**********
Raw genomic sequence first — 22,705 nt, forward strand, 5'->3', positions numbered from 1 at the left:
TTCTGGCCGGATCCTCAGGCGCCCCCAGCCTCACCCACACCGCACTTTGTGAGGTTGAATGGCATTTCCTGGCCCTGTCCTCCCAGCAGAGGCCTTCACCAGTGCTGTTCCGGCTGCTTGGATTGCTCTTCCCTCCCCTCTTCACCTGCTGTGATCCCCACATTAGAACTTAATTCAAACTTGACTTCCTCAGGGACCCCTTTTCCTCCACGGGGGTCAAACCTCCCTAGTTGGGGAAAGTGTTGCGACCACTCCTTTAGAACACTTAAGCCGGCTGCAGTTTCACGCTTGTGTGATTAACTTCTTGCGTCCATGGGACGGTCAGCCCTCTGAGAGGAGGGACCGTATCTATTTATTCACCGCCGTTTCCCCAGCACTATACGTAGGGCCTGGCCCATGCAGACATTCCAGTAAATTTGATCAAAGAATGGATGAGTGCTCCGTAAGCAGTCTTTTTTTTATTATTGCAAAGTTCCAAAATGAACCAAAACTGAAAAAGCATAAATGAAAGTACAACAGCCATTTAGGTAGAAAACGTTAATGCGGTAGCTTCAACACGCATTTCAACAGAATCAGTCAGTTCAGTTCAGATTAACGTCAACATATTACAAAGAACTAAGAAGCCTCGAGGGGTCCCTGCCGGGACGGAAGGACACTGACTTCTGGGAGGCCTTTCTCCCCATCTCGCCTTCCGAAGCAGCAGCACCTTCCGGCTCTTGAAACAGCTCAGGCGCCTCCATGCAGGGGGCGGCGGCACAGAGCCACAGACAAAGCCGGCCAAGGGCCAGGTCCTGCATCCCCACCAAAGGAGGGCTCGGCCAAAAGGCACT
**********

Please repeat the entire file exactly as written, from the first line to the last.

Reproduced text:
Raw genomic sequence first — 22,705 nt, forward strand, 5'->3', positions numbered from 1 at the left:
TTCTGGCCGGATCCTCAGGCGCCCCCAGCCTCACCCACACCGCACTTTGTGAGGTTGAATGGCATTTCCTGGCCCTGTCCTCCCAGCAGAGGCCTTCACCAGTGCTGTTCCGGCTGCTTGGATTGCTCTTCCCTCCCCTCTTCACCTGCTGTGATCCCCACATTAGAACTTAATTCAAACTTGACTTCCTCAGGGACCCCTTTTCCTCCACGGGGGTCAAACCTCCCTAGTTGGGGAAAGTGTTGCGACCACTCCTTTAGAACACTTAAGCCGGCTGCAGTTTCACGCTTGTGTGATTAACTTCTTGCGTCCATGGGACGGTCAGCCCTCTGAGAGGAGGGACCGTATCTATTTATTCACCGCCGTTTCCCCAGCACTATACGTAGGGCCTGGCCCATGCAGACATTCCAGTAAATTTGATCAAAGAATGGATGAGTGCTCCGTAAGCAGTCTTTTTTTTATTATTGCAAAGTTCCAAAATGAACCAAAACTGAAAAAGCATAAATGAAAGTACAACAGCCATTTAGGTAGAAAACGTTAATGCGGTAGCTTCAACACGCATTTCAACAGAATCAGTCAGTTCAGTTCAGATTAACGTCAACATATTACAAAGAACTAAGAAGCCTCGAGGGGTCCCTGCCGGGACGGAAGGACACTGACTTCTGGGAGGCCTTTCTCCCCATCTCGCCTTCCGAAGCAGCAGCACCTTCCGGCTCTTGAAACAGCTCAGGCGCCTCCATGCAGGGGGCGGCGGCACAGAGCCACAGACAAAGCCGGCCAAGGGCCAGGTCCTGCATCCCCACCAAAGGAGGGCTCGGCCAAAAGGCACT